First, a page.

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Questions over new 'greener' fuel

Man filling up car petrol tank7/2/14

By Natalie Marchant

Moves to introduce a new greener blend of petrol may cost UK drivers billions of pounds a year, experts have warned.

E10 fuel contains 10 per cent bio-ethanol and is being rolled out across the country to meet the EU's Renewable Energy Direction, which requires 10 per cent of road transport energy to be from renewable sources by 2020.

But car buying magazine What Car? has branded the move to introduce E10 fuel as "irresponsible", after it carried out the first ever real-world tests on the new blend.

Fuel is less efficient

What Car?'s True MPG testers found the E10 fuel blend is less efficient than the current E5 blend, which is up to 5 per cent bio-ethanol, across every engine type tested.

This means that vehicles would have to use more fuel, thereby costing motorists more.

What Car? editor-in-chief Chas Hallett urged the government to carry out comprehensive, UK-focused testing on the impact of the new petrol.

He said: "The US Environmental Protection Agency (EPA) estimates that the detrimental effect of E10 on fuel economy is between three and four per cent, but even our small sample of tests proves otherwise.

"To lead consumers into E10 without fully communicating the significant impact on fuel economy, particularly for drivers least able to absorb the extra costs, is irresponsible."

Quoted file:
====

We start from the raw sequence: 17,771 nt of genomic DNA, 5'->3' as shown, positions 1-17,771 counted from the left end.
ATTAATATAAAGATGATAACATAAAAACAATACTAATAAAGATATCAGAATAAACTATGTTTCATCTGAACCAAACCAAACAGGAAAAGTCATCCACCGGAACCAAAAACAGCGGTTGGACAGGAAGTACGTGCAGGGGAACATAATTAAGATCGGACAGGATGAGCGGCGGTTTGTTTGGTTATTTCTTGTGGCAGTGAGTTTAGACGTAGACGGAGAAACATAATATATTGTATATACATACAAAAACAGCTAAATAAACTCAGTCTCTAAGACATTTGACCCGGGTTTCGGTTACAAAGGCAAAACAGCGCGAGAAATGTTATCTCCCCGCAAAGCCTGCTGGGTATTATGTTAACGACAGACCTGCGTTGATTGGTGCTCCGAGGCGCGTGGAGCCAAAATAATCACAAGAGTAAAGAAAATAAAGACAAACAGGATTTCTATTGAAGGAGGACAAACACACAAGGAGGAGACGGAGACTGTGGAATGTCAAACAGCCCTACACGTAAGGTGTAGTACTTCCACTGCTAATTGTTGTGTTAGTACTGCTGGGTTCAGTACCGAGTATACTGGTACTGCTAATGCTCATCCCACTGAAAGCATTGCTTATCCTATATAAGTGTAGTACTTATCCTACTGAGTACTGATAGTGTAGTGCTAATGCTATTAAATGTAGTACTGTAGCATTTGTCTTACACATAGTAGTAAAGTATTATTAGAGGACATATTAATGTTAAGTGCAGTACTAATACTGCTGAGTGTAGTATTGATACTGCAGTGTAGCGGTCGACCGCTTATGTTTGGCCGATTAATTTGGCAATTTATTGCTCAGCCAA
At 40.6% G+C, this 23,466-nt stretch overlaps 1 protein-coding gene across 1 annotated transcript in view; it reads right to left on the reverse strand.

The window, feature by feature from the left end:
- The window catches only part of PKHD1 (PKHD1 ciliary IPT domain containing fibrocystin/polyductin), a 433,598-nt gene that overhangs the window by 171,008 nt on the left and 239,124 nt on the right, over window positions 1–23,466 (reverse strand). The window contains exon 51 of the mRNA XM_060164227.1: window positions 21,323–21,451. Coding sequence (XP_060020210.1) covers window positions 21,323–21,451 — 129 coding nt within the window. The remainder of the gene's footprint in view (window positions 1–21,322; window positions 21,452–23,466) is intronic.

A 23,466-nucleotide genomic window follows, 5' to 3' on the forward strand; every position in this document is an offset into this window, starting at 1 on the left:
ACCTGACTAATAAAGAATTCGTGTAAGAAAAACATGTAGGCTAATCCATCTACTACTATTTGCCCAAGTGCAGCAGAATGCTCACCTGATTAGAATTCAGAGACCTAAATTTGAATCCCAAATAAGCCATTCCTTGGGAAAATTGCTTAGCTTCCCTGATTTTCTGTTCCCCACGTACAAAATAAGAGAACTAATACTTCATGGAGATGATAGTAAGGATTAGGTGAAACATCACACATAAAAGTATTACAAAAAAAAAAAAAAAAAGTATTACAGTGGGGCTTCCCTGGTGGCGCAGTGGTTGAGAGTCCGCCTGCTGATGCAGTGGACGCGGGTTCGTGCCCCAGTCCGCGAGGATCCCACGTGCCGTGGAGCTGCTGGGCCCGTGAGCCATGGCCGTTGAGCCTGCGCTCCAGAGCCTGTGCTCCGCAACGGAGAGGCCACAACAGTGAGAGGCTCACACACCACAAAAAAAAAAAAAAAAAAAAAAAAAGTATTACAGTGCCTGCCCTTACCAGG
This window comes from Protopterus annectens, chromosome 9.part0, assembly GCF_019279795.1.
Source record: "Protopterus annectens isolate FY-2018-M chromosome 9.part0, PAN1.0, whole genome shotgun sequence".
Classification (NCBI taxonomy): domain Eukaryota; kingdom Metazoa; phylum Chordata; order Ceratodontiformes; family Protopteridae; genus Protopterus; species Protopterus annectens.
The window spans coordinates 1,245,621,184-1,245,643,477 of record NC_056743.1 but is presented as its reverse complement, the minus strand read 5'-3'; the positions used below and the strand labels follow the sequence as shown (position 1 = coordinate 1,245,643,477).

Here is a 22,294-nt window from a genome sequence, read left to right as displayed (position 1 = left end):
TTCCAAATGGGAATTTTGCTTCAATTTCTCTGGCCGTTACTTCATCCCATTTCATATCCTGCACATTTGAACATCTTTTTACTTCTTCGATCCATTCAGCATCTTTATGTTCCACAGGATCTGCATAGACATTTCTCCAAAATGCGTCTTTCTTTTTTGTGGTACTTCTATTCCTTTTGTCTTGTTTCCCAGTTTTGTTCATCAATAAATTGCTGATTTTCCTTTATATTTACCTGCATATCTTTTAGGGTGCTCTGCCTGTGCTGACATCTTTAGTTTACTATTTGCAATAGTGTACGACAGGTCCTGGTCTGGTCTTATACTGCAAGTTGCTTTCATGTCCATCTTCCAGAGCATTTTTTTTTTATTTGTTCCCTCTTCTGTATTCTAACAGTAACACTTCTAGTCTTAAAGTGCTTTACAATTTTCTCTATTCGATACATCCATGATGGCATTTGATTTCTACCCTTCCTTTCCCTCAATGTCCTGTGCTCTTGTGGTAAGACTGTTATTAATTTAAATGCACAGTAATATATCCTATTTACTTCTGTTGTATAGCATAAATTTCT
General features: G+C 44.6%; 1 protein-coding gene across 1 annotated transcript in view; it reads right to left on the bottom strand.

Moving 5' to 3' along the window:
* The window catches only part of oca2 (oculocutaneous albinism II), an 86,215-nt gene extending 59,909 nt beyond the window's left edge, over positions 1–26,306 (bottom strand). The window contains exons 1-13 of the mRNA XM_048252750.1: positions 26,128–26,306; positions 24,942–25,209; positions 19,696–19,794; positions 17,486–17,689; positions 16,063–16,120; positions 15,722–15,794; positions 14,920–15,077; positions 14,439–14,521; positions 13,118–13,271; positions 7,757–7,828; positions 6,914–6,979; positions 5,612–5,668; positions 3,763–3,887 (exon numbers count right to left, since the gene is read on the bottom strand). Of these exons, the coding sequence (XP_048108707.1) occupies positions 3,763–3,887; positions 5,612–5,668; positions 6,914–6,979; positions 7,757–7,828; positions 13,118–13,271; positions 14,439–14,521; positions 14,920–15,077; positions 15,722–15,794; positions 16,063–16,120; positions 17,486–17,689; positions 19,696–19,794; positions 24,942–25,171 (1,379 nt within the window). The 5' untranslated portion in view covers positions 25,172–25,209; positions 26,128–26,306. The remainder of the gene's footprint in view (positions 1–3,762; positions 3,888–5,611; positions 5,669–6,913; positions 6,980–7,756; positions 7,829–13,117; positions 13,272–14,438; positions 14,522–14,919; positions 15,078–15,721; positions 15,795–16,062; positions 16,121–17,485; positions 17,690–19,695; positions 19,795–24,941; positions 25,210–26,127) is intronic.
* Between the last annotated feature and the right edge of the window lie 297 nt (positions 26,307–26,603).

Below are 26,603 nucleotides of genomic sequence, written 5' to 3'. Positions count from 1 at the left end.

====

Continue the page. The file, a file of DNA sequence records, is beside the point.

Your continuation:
Drop in performance

What Car? put E10 through its paces against "pure" E0 petrol to compare its results with the American EPA's tests.

The vehicles used were a three-cylinder turbo Dacia Sandero, a naturally aspirated Hyundai i30, a hybrid Toyota Prius and a four-cylinder Mini Paceman.

The Sandero performed the worst economically, showing a 11.5 per cent drop in mileage on E10.

The 99bhp Hyundai i30 showed a similar drop in performance, with a 9.8 per cent drop.

Each vehicle test by What Car? also showed an increase in carbon tailpipe emissions.

But the Low Carbon Vehicle Partnership asserts that these rises would be partially offset by the renewable properties of bio-ethanol and due to the fact that the crops used to produce it absorbs carbon dioxide while growing.

Smaller vehicle worse affected

The tests also showed that more powerful cars cope better with a higher ethanol content, meaning that smaller vehicles - often bought by motorists on a smaller budget - are worst affected.

Also, not every vehicle will be able to use the new E10 blend.

The Society of Motor Manufacturers and Traders (SMMT) says that although around 92 per cent of cars are compatible, this leaves almost 1.5 million petrol vehicles potentially at risk.

These are also more likely to be older cars, often bought by people on tighter budgets.

The full report and figures of the E10 tests have been published in What Car? magazine.


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